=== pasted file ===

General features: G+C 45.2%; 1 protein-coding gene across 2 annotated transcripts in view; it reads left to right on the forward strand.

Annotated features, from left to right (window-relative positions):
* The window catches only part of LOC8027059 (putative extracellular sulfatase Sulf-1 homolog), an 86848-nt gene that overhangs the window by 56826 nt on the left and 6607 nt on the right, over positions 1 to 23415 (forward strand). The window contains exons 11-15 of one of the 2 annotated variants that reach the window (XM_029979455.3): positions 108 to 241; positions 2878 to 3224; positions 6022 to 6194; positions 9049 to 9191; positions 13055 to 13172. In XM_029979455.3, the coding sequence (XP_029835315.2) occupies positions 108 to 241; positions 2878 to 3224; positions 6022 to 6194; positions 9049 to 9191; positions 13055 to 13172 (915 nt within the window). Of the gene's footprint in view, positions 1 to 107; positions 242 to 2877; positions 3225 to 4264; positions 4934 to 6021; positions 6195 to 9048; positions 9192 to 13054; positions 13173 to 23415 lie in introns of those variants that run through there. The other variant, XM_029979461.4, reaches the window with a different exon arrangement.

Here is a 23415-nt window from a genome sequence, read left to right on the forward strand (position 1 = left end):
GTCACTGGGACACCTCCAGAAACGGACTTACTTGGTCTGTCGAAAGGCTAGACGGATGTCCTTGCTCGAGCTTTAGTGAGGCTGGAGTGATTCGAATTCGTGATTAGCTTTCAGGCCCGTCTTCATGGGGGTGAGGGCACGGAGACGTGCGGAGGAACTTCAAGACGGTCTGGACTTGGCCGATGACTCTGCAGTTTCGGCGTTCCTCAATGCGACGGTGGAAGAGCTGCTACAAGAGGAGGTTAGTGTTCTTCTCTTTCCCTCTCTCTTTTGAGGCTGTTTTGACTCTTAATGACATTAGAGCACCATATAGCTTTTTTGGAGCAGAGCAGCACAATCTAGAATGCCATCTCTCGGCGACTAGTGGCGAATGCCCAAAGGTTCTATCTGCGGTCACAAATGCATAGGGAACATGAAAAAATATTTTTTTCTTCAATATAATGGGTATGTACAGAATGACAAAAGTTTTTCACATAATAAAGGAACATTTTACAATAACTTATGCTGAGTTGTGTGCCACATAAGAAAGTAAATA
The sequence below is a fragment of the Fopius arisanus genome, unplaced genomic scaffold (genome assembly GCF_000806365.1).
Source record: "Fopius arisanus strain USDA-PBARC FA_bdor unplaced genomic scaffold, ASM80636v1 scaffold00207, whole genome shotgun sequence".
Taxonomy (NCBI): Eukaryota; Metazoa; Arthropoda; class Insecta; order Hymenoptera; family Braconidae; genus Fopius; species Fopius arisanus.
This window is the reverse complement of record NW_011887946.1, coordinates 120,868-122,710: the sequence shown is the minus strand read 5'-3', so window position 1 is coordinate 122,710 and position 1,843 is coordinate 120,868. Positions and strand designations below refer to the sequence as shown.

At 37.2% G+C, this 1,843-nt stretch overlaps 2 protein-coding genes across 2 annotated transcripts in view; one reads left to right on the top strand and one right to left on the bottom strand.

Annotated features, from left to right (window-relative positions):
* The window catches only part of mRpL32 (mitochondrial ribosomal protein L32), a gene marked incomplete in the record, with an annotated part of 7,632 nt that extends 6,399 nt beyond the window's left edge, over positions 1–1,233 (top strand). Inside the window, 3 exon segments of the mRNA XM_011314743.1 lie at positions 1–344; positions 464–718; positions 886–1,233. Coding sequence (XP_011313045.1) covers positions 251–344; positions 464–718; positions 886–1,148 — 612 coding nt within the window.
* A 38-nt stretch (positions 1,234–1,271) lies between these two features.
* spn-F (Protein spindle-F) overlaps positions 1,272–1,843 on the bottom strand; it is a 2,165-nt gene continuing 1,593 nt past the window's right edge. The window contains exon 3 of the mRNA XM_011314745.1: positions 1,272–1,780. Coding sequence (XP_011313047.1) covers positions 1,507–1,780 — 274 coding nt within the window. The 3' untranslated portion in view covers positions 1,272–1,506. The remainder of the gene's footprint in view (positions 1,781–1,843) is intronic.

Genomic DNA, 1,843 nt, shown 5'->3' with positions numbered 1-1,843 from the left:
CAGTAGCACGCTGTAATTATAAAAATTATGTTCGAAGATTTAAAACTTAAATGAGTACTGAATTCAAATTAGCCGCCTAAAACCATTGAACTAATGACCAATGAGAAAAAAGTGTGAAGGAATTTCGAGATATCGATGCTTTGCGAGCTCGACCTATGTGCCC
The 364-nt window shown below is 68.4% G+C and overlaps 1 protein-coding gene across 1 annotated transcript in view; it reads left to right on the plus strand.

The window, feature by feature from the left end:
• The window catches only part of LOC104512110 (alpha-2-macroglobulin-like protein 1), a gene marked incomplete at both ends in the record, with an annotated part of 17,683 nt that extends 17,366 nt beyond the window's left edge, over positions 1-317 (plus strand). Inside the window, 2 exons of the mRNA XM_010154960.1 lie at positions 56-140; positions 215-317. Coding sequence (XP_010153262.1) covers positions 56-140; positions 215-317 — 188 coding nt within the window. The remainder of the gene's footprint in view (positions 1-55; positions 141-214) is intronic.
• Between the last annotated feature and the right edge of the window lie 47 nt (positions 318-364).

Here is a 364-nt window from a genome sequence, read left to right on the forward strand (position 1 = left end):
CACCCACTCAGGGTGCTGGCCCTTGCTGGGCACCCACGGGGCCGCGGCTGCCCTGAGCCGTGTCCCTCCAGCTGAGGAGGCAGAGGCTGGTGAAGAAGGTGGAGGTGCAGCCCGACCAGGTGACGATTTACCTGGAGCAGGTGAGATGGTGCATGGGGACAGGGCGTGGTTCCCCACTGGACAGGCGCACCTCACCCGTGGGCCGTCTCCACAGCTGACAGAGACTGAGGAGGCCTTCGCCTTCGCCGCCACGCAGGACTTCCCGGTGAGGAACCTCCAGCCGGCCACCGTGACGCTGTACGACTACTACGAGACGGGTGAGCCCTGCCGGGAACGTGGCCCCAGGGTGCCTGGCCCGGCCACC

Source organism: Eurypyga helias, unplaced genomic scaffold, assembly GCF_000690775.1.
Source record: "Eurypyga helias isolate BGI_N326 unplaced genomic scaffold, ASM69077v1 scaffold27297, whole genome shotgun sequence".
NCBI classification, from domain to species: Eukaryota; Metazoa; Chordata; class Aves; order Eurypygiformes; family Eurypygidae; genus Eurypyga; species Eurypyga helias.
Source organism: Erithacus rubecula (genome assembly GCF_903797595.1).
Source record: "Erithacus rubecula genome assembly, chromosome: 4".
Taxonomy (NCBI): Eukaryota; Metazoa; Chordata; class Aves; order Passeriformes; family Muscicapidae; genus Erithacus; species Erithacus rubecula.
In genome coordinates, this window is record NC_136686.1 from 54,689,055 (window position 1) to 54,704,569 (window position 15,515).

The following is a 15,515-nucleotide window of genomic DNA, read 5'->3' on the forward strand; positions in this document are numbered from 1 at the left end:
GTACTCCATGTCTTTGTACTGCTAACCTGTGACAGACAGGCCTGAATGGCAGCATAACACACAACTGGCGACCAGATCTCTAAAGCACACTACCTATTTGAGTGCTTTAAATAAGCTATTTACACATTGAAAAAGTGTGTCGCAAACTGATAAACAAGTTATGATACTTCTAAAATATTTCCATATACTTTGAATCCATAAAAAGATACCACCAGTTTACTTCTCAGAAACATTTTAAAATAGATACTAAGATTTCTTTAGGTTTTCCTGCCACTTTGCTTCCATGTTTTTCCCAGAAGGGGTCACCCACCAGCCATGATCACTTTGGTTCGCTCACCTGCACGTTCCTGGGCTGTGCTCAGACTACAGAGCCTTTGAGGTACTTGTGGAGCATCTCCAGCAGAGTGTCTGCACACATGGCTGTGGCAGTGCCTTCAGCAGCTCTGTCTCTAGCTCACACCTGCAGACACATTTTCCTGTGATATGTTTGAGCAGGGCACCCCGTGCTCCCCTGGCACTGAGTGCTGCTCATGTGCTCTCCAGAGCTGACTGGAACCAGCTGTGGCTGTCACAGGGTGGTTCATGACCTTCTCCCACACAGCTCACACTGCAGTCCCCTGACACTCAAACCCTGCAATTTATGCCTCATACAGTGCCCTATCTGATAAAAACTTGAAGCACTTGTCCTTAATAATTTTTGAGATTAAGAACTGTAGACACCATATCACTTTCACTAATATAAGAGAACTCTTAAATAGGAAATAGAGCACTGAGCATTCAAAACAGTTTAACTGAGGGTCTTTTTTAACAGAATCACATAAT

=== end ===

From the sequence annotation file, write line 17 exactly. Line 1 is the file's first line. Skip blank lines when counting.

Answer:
The 364-nt window shown below is 68.4% G+C and overlaps 1 protein-coding gene across 1 annotated transcript in view; it reads left to right on the plus strand.